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LATIN AMERICA | 06-02-2024 16:46

Chile wildfire death toll rises to 131

Death toll from weekend inferno that razed hilltop neighbourhoods in coastal region of Chile rises to 131.

The death toll from a weekend inferno that razed hilltop neighbourhoods in a coastal region of Chile rose to 131 on Tuesday, as forensic teams carried out the painstaking process of identifying the deceased.

Five days after wildfires tore through the crowded communities, fueled by winds and a brutal heatwave, firefighters are still searching for victims.

Volunteers have been helping clear streets left strewn with charred cars, debris and ash after the world's third-deadliest wildfire this century, which left some 20,000 people homeless.

Most of the fatalities have been in Vina del Mar, a popular tourist spot known for its beaches and botanical garden – which was razed.

The state forensic agency reported eight more deaths after the previous tally, and said only 35 of the victims have been identified since the fire devastated the region 120 kilometres (74 miles) north of the capital Santiago.

"Medical teams have carried out 82 autopsies," the forensic office said in a statement.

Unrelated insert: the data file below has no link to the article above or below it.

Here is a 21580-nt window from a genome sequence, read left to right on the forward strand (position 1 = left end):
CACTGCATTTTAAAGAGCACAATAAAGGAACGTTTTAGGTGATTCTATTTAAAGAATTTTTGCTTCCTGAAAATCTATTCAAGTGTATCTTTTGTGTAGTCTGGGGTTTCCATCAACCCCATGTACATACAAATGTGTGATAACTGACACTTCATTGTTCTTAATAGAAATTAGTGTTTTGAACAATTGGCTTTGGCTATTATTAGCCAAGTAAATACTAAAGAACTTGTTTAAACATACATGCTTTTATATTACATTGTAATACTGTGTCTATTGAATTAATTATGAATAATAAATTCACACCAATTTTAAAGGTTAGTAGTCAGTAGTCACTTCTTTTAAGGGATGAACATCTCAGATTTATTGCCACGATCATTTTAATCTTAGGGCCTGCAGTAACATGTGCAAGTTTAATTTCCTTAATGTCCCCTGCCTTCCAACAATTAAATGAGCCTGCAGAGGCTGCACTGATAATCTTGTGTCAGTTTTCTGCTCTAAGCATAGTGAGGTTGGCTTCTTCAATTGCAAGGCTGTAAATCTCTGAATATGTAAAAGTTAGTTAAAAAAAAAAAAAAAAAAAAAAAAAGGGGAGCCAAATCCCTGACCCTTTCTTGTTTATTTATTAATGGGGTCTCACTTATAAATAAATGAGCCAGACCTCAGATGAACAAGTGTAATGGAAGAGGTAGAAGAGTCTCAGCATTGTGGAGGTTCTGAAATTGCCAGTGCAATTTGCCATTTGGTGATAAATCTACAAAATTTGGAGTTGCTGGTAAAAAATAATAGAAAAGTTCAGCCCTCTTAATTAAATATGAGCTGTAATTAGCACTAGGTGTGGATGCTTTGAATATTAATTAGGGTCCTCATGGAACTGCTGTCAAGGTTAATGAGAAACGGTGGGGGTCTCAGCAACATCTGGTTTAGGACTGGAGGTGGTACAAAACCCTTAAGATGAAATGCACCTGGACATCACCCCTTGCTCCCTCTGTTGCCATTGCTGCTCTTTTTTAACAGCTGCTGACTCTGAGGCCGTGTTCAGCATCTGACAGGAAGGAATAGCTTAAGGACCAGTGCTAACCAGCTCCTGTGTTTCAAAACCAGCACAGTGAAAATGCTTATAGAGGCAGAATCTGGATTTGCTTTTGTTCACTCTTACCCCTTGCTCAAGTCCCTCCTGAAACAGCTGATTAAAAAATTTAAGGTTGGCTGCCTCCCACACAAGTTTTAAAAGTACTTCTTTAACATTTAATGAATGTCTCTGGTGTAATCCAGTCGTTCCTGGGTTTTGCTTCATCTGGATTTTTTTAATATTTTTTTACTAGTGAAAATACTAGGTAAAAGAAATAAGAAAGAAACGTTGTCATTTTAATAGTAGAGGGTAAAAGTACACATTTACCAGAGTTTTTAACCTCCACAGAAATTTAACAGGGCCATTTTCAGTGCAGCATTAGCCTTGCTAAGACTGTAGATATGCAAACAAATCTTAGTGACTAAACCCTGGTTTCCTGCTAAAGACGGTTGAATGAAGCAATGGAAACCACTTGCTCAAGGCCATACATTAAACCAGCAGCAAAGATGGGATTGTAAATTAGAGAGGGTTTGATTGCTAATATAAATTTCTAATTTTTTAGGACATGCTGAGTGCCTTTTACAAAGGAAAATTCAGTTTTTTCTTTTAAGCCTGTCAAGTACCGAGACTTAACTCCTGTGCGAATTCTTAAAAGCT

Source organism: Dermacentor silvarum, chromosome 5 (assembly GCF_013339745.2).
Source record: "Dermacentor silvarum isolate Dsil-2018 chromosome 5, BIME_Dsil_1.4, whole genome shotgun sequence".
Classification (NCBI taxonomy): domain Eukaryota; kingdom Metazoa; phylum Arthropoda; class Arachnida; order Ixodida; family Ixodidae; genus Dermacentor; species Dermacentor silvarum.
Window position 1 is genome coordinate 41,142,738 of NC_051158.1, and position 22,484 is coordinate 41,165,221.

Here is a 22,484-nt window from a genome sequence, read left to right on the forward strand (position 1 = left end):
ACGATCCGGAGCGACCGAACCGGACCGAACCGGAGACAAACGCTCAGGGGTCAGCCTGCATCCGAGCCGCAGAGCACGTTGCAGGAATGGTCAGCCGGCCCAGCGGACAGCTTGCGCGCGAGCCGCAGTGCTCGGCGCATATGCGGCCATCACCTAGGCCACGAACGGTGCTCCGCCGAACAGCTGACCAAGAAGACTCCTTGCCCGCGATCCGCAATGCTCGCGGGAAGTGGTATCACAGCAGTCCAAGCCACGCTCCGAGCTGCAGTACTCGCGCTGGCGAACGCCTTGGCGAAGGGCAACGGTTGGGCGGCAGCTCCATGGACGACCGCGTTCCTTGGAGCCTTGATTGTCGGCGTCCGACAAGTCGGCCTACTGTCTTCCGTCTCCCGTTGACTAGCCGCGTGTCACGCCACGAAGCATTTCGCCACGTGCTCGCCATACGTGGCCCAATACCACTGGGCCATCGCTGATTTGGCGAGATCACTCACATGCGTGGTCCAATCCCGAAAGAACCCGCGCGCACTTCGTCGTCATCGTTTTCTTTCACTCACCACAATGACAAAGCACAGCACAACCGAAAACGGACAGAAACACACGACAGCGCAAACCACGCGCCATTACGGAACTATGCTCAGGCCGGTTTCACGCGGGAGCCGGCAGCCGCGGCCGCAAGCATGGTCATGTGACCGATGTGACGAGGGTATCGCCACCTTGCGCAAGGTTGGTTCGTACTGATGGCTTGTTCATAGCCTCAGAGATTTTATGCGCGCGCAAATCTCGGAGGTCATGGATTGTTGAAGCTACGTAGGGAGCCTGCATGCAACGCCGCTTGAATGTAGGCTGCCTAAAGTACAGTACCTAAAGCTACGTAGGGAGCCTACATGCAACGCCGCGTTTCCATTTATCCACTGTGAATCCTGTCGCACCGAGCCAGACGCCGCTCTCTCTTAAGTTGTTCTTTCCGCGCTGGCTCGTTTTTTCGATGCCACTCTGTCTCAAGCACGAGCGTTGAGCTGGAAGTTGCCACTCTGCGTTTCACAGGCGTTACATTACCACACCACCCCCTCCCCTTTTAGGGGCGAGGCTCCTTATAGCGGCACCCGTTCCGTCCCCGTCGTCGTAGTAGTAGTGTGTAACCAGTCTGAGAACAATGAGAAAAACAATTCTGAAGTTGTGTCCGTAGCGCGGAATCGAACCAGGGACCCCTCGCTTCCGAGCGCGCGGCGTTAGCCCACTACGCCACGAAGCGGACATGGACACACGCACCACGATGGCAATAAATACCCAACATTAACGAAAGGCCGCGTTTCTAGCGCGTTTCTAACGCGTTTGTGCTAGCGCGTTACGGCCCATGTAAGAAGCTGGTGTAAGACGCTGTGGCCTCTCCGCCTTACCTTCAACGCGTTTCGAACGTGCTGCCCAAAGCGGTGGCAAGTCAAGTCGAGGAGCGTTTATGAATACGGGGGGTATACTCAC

The slow process left many desperate for news of their missing family members, while others just wanted closure.

"We need them to come and remove the bodies of our relatives, that's all we ask," said Claudia Salazar, whose aunt was the nursery manager at the Botanical Garden, where she lived in a home that was devoured by fire.

The director of the medical examiner's office, Marisol Prado, said forensic workers would begin taking samples from relatives with missing loved ones "to do DNA identification."

Currently identification is being done via biometric and fingerprint tests.

 

Venezuelan migrants pitch in

Firefighters are still fighting nine active blazes in the region, however they are now considered under control and no longer a threat to urban areas.

As offers of help poured in from abroad, Venezuelans – who form the largest migrant community in Chile, and are often stigmatised -- rallied to offer their assistance.

Venezuelans who work for online food delivery services and have motorbikes, pasted signs reading "humanitarian aid" to their backpacks, carrying water and food to the neighbourhoods where they often work.

According to a study by the private Diego Portales university, about 30,000 Venezuelans work as food delivery drivers in the country.

"Maybe we don't have money, but we do what we can, what is within our reach, bringing a lot of water, above all," said Jeraldin Rincon, a nursing student, who fled the economic crisis back home in 2017.

The fires are being driven by a summer heatwave and drought affecting the southern part of South America caused by the El Nino weather phenomenon. Scientists warn that a warming planet has increased the risk of natural disasters such as wildfires.

In the Patagonia region of Argentina, some 6,000 hectares of forest have been destroyed in a fire that began on January 25, and has been fueled by high heat and strong winds.

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by Héctor Velasco and Axl Hernández, AFP

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